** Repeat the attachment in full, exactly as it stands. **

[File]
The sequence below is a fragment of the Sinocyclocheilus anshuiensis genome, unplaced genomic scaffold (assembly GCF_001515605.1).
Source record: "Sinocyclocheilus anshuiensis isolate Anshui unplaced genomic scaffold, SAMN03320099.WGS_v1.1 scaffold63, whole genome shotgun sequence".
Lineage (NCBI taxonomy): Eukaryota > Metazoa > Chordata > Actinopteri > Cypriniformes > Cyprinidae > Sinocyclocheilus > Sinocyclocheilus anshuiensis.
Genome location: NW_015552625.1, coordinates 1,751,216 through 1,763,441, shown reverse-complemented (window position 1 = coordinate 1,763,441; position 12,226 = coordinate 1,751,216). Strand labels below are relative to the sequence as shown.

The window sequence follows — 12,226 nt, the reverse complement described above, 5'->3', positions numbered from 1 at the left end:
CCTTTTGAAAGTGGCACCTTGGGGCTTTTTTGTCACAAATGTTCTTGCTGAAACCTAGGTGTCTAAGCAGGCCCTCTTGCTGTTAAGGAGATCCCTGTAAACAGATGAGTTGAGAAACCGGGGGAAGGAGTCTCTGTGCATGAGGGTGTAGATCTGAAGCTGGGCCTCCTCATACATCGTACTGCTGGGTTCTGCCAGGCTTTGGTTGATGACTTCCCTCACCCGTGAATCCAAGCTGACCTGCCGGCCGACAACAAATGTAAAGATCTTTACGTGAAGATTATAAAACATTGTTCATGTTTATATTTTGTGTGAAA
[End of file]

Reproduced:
The sequence below is a fragment of the Sinocyclocheilus anshuiensis genome, unplaced genomic scaffold (assembly GCF_001515605.1).
Source record: "Sinocyclocheilus anshuiensis isolate Anshui unplaced genomic scaffold, SAMN03320099.WGS_v1.1 scaffold63, whole genome shotgun sequence".
Lineage (NCBI taxonomy): Eukaryota > Metazoa > Chordata > Actinopteri > Cypriniformes > Cyprinidae > Sinocyclocheilus > Sinocyclocheilus anshuiensis.
Genome location: NW_015552625.1, coordinates 1,751,216 through 1,763,441, shown reverse-complemented (window position 1 = coordinate 1,763,441; position 12,226 = coordinate 1,751,216). Strand labels below are relative to the sequence as shown.

The window sequence follows — 12,226 nt, the reverse complement described above, 5'->3', positions numbered from 1 at the left end:
CCTTTTGAAAGTGGCACCTTGGGGCTTTTTTGTCACAAATGTTCTTGCTGAAACCTAGGTGTCTAAGCAGGCCCTCTTGCTGTTAAGGAGATCCCTGTAAACAGATGAGTTGAGAAACCGGGGGAAGGAGTCTCTGTGCATGAGGGTGTAGATCTGAAGCTGGGCCTCCTCATACATCGTACTGCTGGGTTCTGCCAGGCTTTGGTTGATGACTTCCCTCACCCGTGAATCCAAGCTGACCTGCCGGCCGACAACAAATGTAAAGATCTTTACGTGAAGATTATAAAACATTGTTCATGTTTATATTTTGTGTGAAA